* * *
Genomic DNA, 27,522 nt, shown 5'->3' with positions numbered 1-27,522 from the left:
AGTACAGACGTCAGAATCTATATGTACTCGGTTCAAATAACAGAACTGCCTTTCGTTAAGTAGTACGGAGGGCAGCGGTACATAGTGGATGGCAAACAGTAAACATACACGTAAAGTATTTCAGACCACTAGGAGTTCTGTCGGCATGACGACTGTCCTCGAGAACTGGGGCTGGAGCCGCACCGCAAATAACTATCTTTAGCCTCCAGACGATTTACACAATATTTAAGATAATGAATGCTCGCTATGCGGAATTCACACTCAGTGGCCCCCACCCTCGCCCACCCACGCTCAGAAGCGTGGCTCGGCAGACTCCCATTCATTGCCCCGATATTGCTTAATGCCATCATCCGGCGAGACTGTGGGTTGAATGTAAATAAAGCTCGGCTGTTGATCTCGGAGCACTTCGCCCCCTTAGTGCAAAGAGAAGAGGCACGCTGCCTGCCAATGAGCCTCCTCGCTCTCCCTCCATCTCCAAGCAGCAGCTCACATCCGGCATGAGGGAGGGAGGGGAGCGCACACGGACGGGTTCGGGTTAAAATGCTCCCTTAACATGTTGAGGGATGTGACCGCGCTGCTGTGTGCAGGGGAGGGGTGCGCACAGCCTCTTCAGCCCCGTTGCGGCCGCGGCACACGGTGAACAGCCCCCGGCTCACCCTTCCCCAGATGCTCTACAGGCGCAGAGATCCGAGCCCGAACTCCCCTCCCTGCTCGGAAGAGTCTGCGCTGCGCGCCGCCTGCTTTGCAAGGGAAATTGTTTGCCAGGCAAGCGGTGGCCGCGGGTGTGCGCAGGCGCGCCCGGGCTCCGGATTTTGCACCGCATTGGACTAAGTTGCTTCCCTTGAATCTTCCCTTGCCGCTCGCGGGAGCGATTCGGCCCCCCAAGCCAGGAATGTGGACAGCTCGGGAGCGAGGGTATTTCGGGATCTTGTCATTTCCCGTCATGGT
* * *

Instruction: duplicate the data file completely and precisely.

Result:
Genomic DNA, 27,522 nt, shown 5'->3' with positions numbered 1-27,522 from the left:
AGTACAGACGTCAGAATCTATATGTACTCGGTTCAAATAACAGAACTGCCTTTCGTTAAGTAGTACGGAGGGCAGCGGTACATAGTGGATGGCAAACAGTAAACATACACGTAAAGTATTTCAGACCACTAGGAGTTCTGTCGGCATGACGACTGTCCTCGAGAACTGGGGCTGGAGCCGCACCGCAAATAACTATCTTTAGCCTCCAGACGATTTACACAATATTTAAGATAATGAATGCTCGCTATGCGGAATTCACACTCAGTGGCCCCCACCCTCGCCCACCCACGCTCAGAAGCGTGGCTCGGCAGACTCCCATTCATTGCCCCGATATTGCTTAATGCCATCATCCGGCGAGACTGTGGGTTGAATGTAAATAAAGCTCGGCTGTTGATCTCGGAGCACTTCGCCCCCTTAGTGCAAAGAGAAGAGGCACGCTGCCTGCCAATGAGCCTCCTCGCTCTCCCTCCATCTCCAAGCAGCAGCTCACATCCGGCATGAGGGAGGGAGGGGAGCGCACACGGACGGGTTCGGGTTAAAATGCTCCCTTAACATGTTGAGGGATGTGACCGCGCTGCTGTGTGCAGGGGAGGGGTGCGCACAGCCTCTTCAGCCCCGTTGCGGCCGCGGCACACGGTGAACAGCCCCCGGCTCACCCTTCCCCAGATGCTCTACAGGCGCAGAGATCCGAGCCCGAACTCCCCTCCCTGCTCGGAAGAGTCTGCGCTGCGCGCCGCCTGCTTTGCAAGGGAAATTGTTTGCCAGGCAAGCGGTGGCCGCGGGTGTGCGCAGGCGCGCCCGGGCTCCGGATTTTGCACCGCATTGGACTAAGTTGCTTCCCTTGAATCTTCCCTTGCCGCTCGCGGGAGCGATTCGGCCCCCCAAGCCAGGAATGTGGACAGCTCGGGAGCGAGGGTATTTCGGGATCTTGTCATTTCCCGTCATGGT